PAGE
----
Tlalpujahua

Tlalpujahua

Friday, April 28, 2017

In Spanish, Please!

I always find it surprising that there are so many signs and advertisements here in Mexico City that are in English.  I am not talking about places like the airport or establishments in very touristy areas that are patronized mainly by foreigners.  Take a walk down the street, and you will wonder how many residents understand all the English that there is.  I suppose that the businesses think that they are projecting an image of trendiness or providing snob appeal. 

Here are examples that I found during a short walk from my apartment.



First of all there is landmark building just a couple blocks from my apartment... the World Trade Center.  They could have given it a Spanish name such as "Centro Internacional de Comercio", but instead chose to rip off the name of the famous buildings in New York City.




An exposition for the music and entertainment industry going on at the World Trade Center was called "Sound:Check".  (Don't understand the reason for the colon between the words.)




Nearby is this gymnasium.  There is "reason to believe" that their membership fees are outrageously expensive.




OK, Tony, I know that you are a U.S. chain.  But this is Mexico.  Couldn't you put the rest of your sign in Spanish?




Same goes for you, Texas Ribs.







This ad is completely in English!  Oh, wait.  In small print in the lower corner there is a bit of Spanish.




This advertising is for a condominium under construction.  Will the tenants be allowed to use the fitness club, roof garden or kid's club if they don't speak any English?



The owners of this barber shop goofed up on their English.  I assume that they wanted to name their business "Dandy Boy".



I have no idea if this is a U.S. company... but it isn't the type of product that you would associate with an image of trendy sophistication.





Sear's advertising campaigns are always in English, although sometimes rather bizarre English.  When the Disney movie "Frozen" first came out, the department stores' Christmas ads said "Happy Frozen Christmas".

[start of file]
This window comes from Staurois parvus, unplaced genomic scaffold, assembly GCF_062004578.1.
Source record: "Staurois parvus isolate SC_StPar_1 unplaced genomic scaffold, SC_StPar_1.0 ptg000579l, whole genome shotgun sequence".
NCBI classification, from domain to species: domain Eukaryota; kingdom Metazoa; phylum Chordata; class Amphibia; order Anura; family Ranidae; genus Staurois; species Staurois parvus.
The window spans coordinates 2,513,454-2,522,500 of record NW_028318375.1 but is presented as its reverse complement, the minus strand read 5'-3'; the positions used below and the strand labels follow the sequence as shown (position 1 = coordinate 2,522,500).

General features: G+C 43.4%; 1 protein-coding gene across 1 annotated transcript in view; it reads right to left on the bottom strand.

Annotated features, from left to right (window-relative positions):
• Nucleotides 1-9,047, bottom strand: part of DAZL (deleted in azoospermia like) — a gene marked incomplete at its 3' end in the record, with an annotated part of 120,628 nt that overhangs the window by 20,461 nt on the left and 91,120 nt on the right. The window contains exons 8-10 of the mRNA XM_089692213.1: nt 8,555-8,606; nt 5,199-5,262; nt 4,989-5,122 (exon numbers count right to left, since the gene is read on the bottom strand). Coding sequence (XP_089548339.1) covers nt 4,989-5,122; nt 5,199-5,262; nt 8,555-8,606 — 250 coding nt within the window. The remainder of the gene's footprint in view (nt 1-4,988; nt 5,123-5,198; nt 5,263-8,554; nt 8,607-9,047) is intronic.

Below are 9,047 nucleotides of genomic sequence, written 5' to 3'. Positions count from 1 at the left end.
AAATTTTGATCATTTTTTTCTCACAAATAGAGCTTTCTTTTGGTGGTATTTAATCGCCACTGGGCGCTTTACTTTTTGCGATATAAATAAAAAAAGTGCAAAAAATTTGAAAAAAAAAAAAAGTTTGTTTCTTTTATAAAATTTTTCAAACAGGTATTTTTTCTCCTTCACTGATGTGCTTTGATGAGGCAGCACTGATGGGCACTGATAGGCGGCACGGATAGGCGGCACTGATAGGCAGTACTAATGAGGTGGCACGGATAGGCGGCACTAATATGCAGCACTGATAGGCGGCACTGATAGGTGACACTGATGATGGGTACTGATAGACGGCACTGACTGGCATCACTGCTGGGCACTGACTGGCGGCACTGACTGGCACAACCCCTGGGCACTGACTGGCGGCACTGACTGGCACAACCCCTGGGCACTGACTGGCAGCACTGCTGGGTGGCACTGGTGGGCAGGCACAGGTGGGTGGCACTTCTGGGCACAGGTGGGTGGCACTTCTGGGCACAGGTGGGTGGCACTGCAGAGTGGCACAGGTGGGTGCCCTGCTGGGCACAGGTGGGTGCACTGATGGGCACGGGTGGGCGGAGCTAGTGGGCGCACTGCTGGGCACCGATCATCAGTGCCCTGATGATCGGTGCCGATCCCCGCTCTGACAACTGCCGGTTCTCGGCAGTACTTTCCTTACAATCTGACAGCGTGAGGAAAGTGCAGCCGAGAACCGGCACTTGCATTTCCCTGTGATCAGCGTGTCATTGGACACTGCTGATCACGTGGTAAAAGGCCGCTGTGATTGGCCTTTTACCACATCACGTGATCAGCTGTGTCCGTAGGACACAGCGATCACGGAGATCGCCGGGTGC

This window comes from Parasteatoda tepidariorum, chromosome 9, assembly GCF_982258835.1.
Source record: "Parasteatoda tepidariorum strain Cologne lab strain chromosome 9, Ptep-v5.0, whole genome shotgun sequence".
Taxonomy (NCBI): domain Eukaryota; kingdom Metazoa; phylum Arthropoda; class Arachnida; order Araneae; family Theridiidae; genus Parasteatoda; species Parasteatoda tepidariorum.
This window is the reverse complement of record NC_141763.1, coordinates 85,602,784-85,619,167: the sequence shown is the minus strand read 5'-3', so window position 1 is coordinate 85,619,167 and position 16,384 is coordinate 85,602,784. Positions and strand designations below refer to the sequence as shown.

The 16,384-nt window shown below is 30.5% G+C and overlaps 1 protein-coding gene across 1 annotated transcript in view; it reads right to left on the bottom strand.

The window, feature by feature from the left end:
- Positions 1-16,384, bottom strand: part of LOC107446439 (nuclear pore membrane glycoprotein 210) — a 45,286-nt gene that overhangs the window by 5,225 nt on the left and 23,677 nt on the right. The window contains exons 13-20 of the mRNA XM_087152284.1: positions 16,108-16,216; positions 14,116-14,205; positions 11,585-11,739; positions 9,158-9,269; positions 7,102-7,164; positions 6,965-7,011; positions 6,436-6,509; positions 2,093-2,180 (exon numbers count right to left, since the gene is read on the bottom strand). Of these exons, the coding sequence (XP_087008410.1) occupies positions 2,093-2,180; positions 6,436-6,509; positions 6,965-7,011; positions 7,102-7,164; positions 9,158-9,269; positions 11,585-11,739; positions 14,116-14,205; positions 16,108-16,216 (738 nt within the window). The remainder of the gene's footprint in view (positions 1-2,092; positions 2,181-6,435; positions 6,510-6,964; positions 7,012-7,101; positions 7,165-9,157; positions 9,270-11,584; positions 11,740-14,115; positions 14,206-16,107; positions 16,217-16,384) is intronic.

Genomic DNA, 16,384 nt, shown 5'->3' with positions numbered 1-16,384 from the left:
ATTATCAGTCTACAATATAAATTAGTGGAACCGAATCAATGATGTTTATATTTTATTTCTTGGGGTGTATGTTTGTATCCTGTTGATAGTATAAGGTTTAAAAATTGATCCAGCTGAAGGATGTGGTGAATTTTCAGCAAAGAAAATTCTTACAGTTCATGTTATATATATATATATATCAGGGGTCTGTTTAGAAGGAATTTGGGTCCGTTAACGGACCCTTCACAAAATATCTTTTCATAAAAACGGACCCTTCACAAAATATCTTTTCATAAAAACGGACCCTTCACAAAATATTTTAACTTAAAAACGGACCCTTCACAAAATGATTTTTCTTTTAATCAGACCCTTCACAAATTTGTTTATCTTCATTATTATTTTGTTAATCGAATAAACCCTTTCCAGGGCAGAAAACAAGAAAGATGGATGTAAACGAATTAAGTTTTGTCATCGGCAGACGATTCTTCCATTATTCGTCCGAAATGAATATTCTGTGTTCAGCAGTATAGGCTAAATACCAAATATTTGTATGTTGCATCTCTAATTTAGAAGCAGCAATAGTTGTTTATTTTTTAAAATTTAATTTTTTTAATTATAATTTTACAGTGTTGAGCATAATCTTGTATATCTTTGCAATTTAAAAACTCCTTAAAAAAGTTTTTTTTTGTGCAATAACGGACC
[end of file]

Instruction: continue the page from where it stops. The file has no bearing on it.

Now I am not advocating a "language police" such as they have in Quebec where they fine businesses whose signs are not in French.   But it seems that the amount of English is getting a bit silly.  Perhaps with the Mexicans' distaste for the current administration in Washington, English advertising will begin to seem less "cool". 

4 comments:

  1. There's a reason for the first one...
    https://en.m.wikipedia.org/wiki/List_of_World_Trade_Centers

    I think most companies coming to Mexico are going to keep their brand name. The ETC might have an even more obvious reason. The international language of business is English, after all.

    What used to get me were the spelling errors, even when the word was quite simple. Newcastle, for instance, was turned into New Castle. Just plain sloppy.

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    1. I will grant you the first one. I looked at your link, and I did not realize that there were so many World Trade Centers throughout the world, or that they were members of a World Trade Center Association.

      But I still think that the use of English in consumer advertising (other than the business name if it is a foreign firm) is rather disrespectful.

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